Conservative activist Phyllis Schlafly died Monday at age 92 in her St. Louis, Missouri, home with her family by her side.
Her strong pro-family stances motivated her public life, according to the Eagle Forum, a group she founded:
Those speaking engagements continued even recently, when she endorsed Republican presidential candidate Donald Trump at a campaign event in March. Trump praised her on Twitter:
The truly great Phyllis Schlafly, who honored me with her strong endorsement for president, has passed away at 92. She was very special!
— Donald J. Trump (@realDonaldTrump) September 6, 2016
Schlafly rose to prominence in the early 1960s after publishing a sort of manifesto for the right called “A Choice Not an Echo”, which boosted conservative icon Arizona Sen. Barry Goldwater to the top of the 1964 Republican ticket. Goldwater ultimately lost the election to incumbent President Lyndon B. Johnson.
People either loved or hated her. She garnered enemies when she led the movement in the 1970s against the Equal Rights Amendment, saying it would disadvantage housewives and lead to including women in the military draft.
But conservative commentator Ann Coulter wrote that Schlafly’s arguments, discounted at the time, later rang true: “Not surprisingly given her background, one of Schlafly’s most devastating arguments against the E.R.A. was that it would end the female exemption from the draft. Though the amendment’s proponents sneered that this was preposterous, she was right. Law professors would soon be making the exact same point in the likes of the Yale Law Journal.”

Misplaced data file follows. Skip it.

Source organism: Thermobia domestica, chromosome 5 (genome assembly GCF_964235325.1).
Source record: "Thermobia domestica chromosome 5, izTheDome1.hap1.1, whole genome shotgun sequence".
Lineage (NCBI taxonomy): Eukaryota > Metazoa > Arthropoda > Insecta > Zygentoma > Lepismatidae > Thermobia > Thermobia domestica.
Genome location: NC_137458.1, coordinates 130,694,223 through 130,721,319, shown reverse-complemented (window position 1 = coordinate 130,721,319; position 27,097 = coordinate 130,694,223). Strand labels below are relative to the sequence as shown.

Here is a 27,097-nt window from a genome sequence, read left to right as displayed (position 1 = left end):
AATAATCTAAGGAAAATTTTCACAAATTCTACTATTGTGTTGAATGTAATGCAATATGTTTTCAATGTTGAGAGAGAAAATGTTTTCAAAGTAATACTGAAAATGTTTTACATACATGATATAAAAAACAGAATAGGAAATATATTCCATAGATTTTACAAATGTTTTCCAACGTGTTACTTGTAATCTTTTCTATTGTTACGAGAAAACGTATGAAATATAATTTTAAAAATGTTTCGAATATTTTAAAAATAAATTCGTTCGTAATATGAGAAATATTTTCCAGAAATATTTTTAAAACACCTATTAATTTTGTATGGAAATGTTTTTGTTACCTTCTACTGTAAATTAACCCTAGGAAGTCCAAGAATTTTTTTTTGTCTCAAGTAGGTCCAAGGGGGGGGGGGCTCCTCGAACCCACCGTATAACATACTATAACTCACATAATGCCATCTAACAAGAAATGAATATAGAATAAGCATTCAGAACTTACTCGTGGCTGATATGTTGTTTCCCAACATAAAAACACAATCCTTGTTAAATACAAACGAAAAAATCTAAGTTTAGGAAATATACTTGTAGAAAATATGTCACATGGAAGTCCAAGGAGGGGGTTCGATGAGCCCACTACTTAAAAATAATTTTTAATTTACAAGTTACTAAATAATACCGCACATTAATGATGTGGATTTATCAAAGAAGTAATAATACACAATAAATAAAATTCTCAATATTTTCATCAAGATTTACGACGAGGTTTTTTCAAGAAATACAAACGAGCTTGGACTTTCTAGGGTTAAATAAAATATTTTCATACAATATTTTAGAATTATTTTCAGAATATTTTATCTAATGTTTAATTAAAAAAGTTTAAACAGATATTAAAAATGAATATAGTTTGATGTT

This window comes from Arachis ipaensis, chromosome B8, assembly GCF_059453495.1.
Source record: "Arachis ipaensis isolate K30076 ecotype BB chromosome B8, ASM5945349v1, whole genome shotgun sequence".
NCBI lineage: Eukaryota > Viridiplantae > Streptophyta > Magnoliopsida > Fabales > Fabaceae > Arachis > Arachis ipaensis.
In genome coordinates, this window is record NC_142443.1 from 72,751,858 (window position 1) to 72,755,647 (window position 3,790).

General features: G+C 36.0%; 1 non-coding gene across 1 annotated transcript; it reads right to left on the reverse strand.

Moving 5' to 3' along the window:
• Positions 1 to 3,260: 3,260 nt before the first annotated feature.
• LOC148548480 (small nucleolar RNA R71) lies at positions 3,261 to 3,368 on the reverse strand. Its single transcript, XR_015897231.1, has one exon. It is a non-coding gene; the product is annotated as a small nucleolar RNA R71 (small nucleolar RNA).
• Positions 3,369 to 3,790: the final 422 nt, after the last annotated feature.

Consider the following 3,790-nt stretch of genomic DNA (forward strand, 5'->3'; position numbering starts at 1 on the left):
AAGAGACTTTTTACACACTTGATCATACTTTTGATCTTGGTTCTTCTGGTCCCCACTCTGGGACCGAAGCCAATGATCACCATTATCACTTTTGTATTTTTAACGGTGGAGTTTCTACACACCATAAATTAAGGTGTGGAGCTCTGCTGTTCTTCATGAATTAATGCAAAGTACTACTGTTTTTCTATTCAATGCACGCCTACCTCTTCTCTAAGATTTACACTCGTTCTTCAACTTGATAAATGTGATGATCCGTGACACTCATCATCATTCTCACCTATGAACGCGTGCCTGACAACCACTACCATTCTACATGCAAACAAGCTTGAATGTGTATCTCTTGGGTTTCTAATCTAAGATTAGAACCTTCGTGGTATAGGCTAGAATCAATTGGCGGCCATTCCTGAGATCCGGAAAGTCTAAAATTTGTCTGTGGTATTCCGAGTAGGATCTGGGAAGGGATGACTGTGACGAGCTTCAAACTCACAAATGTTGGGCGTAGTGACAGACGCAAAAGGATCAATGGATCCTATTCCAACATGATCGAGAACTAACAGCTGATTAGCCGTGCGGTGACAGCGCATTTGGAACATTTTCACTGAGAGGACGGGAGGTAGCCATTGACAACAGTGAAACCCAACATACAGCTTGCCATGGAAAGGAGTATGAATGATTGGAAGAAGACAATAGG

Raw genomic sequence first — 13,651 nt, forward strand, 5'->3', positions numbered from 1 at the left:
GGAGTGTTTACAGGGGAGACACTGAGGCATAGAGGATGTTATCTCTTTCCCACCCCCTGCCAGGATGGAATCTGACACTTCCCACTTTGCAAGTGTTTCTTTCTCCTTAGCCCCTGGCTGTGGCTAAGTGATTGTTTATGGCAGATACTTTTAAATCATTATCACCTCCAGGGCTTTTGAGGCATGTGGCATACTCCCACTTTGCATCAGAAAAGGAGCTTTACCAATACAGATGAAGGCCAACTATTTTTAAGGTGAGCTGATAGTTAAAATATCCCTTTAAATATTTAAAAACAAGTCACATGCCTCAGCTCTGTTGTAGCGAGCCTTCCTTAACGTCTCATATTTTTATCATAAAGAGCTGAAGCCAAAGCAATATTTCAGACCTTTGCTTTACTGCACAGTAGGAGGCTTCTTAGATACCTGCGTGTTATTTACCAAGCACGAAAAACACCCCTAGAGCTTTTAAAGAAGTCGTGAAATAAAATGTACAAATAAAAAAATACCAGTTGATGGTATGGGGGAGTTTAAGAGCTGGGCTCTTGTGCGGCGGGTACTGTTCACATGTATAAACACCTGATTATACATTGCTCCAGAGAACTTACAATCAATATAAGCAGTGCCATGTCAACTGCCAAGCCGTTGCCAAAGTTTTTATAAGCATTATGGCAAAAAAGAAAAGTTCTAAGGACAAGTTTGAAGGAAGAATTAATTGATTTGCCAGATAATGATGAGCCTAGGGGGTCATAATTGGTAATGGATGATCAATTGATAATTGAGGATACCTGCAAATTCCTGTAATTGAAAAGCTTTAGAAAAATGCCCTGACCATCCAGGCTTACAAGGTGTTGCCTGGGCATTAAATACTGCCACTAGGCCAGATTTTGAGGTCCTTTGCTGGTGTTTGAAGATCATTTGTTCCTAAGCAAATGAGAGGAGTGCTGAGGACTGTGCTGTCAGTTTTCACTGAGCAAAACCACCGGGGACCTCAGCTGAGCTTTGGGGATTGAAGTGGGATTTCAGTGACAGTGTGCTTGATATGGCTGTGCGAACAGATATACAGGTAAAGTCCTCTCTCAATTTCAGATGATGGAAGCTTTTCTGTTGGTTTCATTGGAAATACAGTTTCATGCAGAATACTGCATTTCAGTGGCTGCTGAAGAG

Coulter said Schlafly “unflinchingly pressed points that polite people thought it bad taste to talk about. … Thus, for example, Schlafly questioned how E.R.A. would affect gays, abortion, adoption, widow’s benefits, divorce law and the military.”
In one of her final columns about transgender guidelines for schools, published on Aug. 31, Schlafly urged readers to “Check your local school to see if it is confused about whether boys should be allowed in girls’ restrooms and showers.”
She was considered an anti-feminist and she enjoyed ribbing the feminist movement. At a pro-family gathering in 1977, she told the crowd: “I’d like to thank my husband, Fred, for letting me be here today. I like to say that because it irritates the women’s libbers more than anything.”
Her hometown newspaper, the St. Louis Post-Dispatch, said simply labeling Schlafly an anti-feminist belied her influence. Although she never succeeded in getting elected to public office herself, she used her books, radio commentaries and public appearances as her podium.
“Before Sarah Palin and Michele Bachmann, there was Phyllis Schlafly,” the newspaper wrote.
Schlafly’s husband died in 1993. She is survived by six children, 16 grandchildren and three great-grandchildren.